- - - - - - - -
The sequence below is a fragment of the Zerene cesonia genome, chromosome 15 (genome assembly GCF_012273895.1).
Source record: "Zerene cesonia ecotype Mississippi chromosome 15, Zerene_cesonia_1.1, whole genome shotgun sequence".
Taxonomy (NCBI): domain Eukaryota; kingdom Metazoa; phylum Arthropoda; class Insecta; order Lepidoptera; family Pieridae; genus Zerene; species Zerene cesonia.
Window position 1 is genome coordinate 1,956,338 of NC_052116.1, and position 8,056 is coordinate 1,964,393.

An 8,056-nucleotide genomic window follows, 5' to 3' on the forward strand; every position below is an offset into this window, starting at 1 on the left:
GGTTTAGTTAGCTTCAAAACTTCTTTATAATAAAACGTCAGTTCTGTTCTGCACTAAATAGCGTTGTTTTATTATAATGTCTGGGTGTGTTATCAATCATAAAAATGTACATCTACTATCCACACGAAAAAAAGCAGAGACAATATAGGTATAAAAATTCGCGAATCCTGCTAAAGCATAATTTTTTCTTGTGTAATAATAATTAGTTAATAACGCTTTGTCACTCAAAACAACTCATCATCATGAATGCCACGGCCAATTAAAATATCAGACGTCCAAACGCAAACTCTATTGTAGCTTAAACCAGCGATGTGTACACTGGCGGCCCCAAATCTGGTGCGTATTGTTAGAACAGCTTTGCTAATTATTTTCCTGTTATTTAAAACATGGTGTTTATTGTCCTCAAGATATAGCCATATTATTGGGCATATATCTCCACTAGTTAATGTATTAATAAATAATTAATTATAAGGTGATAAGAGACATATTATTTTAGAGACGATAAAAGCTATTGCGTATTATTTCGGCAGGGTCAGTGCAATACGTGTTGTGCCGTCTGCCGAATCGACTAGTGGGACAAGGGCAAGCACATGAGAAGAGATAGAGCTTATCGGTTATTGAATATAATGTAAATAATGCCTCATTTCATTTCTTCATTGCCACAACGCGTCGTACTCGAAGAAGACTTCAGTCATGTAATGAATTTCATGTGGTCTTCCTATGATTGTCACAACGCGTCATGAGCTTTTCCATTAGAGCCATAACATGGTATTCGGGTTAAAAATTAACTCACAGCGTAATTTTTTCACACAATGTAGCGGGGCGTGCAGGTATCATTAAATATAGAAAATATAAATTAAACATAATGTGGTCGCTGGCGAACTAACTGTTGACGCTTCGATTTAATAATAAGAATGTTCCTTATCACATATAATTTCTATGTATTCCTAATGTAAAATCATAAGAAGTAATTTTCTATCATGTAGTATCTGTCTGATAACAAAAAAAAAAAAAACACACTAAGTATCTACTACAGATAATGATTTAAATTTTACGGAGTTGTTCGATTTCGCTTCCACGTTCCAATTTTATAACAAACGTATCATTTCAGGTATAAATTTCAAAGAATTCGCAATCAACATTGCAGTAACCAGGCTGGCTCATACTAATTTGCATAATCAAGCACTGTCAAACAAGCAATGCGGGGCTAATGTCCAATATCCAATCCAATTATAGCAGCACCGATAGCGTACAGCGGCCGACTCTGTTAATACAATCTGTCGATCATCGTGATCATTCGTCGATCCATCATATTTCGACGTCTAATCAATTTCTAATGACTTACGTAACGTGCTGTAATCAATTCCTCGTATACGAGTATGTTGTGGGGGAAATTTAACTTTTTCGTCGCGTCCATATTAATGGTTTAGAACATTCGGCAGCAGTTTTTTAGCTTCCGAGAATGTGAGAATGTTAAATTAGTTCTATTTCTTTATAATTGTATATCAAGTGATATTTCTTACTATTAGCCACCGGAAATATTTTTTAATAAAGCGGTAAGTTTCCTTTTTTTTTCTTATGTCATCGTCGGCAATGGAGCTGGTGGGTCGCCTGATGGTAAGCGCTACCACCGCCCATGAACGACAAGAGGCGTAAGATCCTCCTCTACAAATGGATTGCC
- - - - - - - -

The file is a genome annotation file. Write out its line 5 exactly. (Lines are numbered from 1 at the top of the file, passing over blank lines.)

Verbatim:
An 8,056-nucleotide genomic window follows, 5' to 3' on the forward strand; every position below is an offset into this window, starting at 1 on the left: